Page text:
§ Richard Burden
To ask the Secretary of State for Work and Pensions (1) if he will make a statement on the entitlement to passported help available to claimants who have received the higher rate of incapacity benefit for over 12 months; 
(2) what assessment he has made of the effects of recent changes to the long rate incapacity benefit. 
§ Mr. Nicholas Brown
We have reformed Incapacity Benefit (IB) and Severe Disablement Allowance (SDA) in order to provide more support to young people disabled early in life who have never had the opportunity to work.
From 6 April 2001 young people whose incapacity begins before the age of 20 (or 25 for those continuing in education until age 20) may qualify for IB even if they have not satisfied the contribution conditions. Existing SDA recipients under the age of 20 on 6 April 2001 were automatically transferred to long-term IB in April 2002. We estimate that around 175,000 young people will benefit from the change over time.
Depending on their circumstances people receiving IB can qualify for help with the cost of NHS treatment on the grounds of low income. They may also be entitled to 636W Housing Benefit and Council Tax Benefit. Social Fund crisis loans are available to people who are without resources, irrespective of their benefit status, to prevent serious damage or risk to health or safety in the event of an emergency or a disaster. A variety of local government schemes and benefits are also available to people on low incomes. Details of these schemes are not held centrally.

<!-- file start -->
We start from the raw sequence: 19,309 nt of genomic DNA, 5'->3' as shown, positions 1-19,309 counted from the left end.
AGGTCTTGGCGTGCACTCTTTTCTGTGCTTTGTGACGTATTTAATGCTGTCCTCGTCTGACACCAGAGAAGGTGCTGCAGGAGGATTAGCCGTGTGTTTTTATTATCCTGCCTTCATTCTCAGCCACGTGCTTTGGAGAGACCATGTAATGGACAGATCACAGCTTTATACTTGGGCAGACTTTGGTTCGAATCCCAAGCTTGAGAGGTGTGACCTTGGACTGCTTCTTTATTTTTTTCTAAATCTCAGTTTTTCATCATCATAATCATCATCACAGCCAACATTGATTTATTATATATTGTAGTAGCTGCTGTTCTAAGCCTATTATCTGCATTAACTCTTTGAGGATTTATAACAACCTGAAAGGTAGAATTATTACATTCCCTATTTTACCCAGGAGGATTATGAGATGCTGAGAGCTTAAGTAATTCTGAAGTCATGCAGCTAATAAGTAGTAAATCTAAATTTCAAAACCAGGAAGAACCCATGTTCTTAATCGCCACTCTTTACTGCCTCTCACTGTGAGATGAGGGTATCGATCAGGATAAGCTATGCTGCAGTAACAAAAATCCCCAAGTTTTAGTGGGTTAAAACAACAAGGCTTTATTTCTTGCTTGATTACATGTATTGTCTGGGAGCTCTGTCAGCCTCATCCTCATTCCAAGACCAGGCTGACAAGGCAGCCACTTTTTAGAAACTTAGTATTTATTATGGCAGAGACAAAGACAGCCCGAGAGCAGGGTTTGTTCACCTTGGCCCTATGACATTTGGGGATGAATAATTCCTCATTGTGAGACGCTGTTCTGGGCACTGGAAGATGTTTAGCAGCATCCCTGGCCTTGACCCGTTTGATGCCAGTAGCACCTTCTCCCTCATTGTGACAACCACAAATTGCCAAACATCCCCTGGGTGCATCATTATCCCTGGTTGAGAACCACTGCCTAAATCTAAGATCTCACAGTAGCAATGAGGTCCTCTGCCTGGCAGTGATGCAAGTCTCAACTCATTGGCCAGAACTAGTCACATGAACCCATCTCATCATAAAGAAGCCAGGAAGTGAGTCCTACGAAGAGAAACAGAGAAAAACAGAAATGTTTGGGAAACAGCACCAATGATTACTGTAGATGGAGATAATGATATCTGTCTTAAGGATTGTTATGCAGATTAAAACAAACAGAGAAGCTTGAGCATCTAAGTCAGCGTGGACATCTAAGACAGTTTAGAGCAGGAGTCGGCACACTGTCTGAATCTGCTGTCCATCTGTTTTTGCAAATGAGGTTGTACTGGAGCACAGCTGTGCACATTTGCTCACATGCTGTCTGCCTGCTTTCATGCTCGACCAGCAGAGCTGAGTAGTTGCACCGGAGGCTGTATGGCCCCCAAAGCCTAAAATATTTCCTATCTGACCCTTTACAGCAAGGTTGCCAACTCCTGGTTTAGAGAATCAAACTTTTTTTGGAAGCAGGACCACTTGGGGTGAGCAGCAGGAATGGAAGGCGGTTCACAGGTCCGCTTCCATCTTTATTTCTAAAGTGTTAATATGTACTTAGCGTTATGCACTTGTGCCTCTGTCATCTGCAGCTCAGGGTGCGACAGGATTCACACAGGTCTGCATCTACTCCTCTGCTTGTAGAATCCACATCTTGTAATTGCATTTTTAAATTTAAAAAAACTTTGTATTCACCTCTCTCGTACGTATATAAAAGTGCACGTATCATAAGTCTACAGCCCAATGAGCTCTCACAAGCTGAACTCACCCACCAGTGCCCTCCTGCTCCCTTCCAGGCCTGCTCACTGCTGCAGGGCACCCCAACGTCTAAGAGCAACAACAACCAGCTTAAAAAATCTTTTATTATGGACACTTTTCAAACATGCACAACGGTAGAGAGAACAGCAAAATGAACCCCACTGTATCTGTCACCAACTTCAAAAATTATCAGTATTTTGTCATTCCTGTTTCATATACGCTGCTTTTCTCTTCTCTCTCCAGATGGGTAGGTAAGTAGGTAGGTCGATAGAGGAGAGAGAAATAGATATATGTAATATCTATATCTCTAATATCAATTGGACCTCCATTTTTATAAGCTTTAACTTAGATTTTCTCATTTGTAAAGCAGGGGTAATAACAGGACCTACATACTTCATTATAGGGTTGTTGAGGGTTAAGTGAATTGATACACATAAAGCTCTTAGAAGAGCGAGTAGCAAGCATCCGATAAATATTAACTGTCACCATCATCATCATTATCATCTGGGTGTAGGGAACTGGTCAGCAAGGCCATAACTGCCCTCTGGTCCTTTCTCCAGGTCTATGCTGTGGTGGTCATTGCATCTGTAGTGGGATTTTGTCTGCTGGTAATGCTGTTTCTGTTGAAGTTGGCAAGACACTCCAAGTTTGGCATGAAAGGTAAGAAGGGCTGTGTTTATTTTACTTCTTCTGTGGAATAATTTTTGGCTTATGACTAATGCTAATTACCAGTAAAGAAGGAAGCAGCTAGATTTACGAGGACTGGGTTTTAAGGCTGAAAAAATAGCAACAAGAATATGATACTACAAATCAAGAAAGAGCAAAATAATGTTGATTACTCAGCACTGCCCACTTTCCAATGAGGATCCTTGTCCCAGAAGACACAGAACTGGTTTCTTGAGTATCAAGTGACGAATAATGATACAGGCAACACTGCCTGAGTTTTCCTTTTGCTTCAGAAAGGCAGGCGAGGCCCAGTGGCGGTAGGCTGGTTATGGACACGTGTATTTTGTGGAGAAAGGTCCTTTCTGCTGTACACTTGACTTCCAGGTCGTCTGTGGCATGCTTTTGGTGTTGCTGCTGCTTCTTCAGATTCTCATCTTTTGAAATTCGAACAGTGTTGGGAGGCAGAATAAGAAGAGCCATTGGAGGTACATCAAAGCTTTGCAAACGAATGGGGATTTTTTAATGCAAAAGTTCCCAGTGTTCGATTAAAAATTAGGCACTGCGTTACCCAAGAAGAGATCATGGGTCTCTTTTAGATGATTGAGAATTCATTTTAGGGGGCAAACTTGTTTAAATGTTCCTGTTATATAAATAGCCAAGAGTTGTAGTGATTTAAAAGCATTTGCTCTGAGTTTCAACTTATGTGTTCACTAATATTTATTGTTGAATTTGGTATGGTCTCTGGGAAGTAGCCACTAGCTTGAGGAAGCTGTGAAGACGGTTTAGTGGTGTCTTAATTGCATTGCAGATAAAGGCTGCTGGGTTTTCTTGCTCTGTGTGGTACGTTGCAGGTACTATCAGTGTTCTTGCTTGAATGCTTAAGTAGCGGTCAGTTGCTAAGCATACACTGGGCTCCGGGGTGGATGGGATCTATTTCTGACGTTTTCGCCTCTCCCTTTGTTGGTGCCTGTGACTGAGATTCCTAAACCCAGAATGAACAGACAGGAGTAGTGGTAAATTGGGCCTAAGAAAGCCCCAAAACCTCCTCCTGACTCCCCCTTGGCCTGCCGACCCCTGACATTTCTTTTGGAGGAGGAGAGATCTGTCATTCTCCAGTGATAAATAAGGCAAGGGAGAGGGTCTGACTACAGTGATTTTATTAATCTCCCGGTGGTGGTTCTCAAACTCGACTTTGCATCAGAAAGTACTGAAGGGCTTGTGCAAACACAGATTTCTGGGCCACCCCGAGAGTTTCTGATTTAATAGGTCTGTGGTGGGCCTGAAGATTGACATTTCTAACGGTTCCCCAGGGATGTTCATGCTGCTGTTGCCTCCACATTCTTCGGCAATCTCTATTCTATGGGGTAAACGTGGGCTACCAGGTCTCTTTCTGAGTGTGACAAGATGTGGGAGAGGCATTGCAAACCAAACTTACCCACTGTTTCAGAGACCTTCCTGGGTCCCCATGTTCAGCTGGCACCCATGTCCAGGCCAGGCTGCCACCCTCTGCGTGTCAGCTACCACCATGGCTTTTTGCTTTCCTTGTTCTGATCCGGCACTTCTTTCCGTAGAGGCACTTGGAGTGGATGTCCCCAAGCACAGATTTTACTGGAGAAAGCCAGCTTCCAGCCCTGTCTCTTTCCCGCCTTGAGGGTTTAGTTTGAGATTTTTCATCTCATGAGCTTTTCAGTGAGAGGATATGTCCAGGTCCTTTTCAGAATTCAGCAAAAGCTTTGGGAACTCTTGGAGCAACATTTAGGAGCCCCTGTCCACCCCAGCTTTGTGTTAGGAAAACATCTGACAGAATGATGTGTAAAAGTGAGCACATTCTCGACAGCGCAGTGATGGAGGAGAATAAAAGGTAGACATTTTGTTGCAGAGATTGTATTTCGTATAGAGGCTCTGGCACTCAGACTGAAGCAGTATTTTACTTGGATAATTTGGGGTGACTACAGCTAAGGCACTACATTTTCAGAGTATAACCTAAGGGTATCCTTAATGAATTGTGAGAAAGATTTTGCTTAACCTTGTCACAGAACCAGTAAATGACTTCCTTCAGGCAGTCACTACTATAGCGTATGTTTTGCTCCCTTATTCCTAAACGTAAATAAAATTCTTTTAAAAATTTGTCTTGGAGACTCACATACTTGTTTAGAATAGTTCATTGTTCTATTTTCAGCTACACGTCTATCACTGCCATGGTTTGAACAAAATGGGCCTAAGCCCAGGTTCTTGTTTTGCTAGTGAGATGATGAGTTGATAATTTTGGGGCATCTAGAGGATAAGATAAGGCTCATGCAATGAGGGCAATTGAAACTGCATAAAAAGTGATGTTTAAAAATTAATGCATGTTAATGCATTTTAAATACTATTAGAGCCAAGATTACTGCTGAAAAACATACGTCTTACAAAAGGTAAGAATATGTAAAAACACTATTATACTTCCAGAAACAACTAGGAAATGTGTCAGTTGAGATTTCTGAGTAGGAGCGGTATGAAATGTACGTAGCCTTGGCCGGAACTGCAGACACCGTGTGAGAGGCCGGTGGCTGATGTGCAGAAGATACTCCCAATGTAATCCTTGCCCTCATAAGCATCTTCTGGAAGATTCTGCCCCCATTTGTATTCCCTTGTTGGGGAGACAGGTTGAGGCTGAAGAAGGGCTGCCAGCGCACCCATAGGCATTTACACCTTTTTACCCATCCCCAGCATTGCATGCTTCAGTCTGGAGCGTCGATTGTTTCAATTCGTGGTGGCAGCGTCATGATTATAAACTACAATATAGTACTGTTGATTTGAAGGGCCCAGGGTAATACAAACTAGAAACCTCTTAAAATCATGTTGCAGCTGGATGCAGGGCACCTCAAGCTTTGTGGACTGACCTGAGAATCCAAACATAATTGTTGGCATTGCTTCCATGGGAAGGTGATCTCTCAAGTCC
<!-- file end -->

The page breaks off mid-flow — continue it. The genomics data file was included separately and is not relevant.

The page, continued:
We recognise that some young people who transfer from SDA to IB will no longer have automatic entitlement to this help but many in this group will already be considerably better off as a result of the changes we have introduced and it would be unfair to treat these people differently to other IB recipients.